Yeah. My SVP at the time, Craig Jennings, he ... I walked up to him with my co-intern at the time, Brian Powell. We were like, "Hi, we're the interns. Nice to meet you." It was just like a couple of weeks in. I remember him saying, "Oh, I meant to talk to you guys weeks ago. I just ..." They get so busy, their schedules are packed. We were just talking and he was like, "Well, I've always wanted to restart this Mission Burrito Hop with the interns." He ended up funding, just because we had gone and talked to him ... At the end of the meeting, he would take us and a couple other interns out every Friday to the Mission to try a new burrito place.
 
Barbara Alberts:
Wow.
 
Katherine Cass:
And that was just like, that's my favorite example. Reach out to someone. You never know what the answer is going to be, and you might learn something really cool. In this case I learned about the best taquerias in the mission.
 
Barbara Alberts:
Yeah, and that's kind of a contentious topic too. Everyone has their opinions, but yeah. Oh my goodness. You never know, you might get some free food?
 
Katherine Cass:
Yeah, yeah. It's at, very least, what we look for.
 
Barbara Alberts:
Yeah. Just looking at your experience in having gone through the internship program, and also making that transition into a full-time employee, what are some tips and tricks, pieces of advice, things like that, that you would give to both perspective interns; people who are looking to try to get into Salesforce, and also people who are looking to kind of make that transition or hoping to make that transition?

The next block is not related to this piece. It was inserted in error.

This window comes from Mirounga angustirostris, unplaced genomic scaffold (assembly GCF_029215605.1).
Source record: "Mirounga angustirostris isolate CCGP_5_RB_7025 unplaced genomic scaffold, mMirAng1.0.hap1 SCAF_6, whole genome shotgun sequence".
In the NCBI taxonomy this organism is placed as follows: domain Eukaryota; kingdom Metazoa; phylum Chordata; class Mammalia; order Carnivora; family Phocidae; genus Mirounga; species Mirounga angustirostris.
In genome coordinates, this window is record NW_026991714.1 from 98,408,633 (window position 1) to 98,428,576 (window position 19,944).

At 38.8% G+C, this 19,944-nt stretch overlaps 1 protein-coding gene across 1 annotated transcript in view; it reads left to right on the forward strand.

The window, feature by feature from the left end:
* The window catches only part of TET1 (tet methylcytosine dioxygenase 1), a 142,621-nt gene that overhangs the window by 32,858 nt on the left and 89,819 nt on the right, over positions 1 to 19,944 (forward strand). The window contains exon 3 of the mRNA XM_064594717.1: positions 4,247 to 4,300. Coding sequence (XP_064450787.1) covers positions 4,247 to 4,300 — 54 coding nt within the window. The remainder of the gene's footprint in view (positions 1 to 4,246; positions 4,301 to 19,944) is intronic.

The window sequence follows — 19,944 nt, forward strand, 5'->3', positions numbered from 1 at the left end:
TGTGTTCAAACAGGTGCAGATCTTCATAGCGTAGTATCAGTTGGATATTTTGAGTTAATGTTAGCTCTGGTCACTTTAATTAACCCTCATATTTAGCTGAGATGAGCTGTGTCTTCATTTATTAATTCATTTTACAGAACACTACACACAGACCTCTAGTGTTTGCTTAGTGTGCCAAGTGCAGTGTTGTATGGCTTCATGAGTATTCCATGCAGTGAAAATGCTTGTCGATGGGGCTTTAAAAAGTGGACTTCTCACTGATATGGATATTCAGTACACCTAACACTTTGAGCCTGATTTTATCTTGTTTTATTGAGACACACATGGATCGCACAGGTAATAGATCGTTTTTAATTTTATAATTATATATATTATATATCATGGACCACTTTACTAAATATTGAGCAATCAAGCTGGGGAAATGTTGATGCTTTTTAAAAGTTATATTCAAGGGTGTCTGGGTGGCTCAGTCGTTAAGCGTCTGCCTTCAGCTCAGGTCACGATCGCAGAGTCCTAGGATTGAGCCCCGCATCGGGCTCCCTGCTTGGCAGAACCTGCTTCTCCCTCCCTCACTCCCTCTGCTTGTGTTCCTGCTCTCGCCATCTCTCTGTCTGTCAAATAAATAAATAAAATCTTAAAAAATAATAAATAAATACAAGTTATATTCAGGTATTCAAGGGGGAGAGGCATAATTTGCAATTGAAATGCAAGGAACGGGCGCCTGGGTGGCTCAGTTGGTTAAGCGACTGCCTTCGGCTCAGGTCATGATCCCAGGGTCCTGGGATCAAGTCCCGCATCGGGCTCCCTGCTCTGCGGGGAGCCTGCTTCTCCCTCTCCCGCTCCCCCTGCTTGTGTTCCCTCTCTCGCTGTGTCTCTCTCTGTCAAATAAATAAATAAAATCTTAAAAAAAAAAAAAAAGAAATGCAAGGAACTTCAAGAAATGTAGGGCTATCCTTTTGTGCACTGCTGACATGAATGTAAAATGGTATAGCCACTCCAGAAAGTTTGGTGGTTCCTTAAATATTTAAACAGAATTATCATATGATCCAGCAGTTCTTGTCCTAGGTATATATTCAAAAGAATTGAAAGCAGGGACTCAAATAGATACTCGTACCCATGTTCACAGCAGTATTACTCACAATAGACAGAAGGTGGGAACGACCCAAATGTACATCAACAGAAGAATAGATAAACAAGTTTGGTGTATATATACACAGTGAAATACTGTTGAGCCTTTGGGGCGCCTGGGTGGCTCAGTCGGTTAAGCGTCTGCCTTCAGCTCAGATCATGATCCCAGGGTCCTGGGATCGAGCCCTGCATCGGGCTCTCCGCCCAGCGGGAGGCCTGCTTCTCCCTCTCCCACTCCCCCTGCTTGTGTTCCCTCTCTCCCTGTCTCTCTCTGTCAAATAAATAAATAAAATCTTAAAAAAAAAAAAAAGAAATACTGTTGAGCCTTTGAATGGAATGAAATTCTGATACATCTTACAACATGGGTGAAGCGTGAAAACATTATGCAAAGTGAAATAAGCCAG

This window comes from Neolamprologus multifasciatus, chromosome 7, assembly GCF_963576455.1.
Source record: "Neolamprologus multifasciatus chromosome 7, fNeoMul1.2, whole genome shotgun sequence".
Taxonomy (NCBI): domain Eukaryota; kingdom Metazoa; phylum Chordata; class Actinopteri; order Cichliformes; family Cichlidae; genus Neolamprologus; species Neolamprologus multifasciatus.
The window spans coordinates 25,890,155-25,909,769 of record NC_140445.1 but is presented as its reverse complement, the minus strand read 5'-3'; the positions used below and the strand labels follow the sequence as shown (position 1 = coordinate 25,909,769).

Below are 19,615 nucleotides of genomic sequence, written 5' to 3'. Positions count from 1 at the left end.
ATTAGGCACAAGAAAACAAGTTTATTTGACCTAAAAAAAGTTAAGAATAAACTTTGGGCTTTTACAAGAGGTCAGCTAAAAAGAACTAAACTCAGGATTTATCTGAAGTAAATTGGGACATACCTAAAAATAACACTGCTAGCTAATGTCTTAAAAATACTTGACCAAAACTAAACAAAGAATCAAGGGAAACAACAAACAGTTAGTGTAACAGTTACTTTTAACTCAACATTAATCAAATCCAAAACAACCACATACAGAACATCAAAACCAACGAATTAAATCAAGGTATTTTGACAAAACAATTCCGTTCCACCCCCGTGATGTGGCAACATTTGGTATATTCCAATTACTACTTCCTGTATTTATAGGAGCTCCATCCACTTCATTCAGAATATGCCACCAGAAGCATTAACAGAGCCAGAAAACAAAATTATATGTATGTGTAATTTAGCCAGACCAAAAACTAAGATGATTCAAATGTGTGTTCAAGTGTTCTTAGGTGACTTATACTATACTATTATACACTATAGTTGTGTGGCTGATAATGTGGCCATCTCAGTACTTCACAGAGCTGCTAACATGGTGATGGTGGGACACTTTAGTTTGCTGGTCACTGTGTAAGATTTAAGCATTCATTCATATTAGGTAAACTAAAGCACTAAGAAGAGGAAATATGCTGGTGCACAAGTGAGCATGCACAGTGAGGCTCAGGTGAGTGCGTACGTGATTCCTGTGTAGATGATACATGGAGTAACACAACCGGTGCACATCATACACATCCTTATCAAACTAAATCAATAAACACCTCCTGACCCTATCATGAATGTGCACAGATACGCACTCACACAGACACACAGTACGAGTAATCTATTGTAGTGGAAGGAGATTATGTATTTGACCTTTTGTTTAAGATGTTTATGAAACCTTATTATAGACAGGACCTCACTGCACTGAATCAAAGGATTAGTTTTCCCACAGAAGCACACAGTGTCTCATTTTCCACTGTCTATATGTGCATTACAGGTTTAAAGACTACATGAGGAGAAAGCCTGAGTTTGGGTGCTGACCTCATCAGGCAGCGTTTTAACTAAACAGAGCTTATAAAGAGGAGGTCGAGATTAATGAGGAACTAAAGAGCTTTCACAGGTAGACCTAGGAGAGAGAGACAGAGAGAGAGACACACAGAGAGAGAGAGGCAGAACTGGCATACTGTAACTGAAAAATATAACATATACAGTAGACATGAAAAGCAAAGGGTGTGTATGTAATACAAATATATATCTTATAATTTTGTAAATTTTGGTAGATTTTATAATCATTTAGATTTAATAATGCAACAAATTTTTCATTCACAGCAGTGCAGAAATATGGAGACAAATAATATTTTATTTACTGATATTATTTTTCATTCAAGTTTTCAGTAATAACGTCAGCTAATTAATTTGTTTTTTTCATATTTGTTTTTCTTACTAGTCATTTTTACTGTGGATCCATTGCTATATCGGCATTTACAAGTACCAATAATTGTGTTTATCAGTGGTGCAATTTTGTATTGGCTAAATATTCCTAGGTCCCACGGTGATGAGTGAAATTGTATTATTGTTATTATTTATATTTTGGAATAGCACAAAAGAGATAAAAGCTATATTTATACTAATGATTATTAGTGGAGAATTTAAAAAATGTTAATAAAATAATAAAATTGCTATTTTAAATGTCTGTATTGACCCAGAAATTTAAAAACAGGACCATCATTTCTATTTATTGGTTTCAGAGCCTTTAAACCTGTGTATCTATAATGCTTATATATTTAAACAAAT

Katherine Cass:
I think the biggest thing is showing that you can lead your own project, that you can take initiative. Like I mentioned with the SVP, he was just so busy. His schedule is packed. You're spending a lot of times in meetings if you can show you can take an almost ambiguous group of requirements, like: We need this feature, and you can break that down into actionable items and goals, that makes you the ideal candidate. Every manager wants a self-sufficient report and that's also how you grow into a leadership position as well. It's showing the way you get promoted here is by showing you can lead your own projects, and you can do so with your own sense of guidance.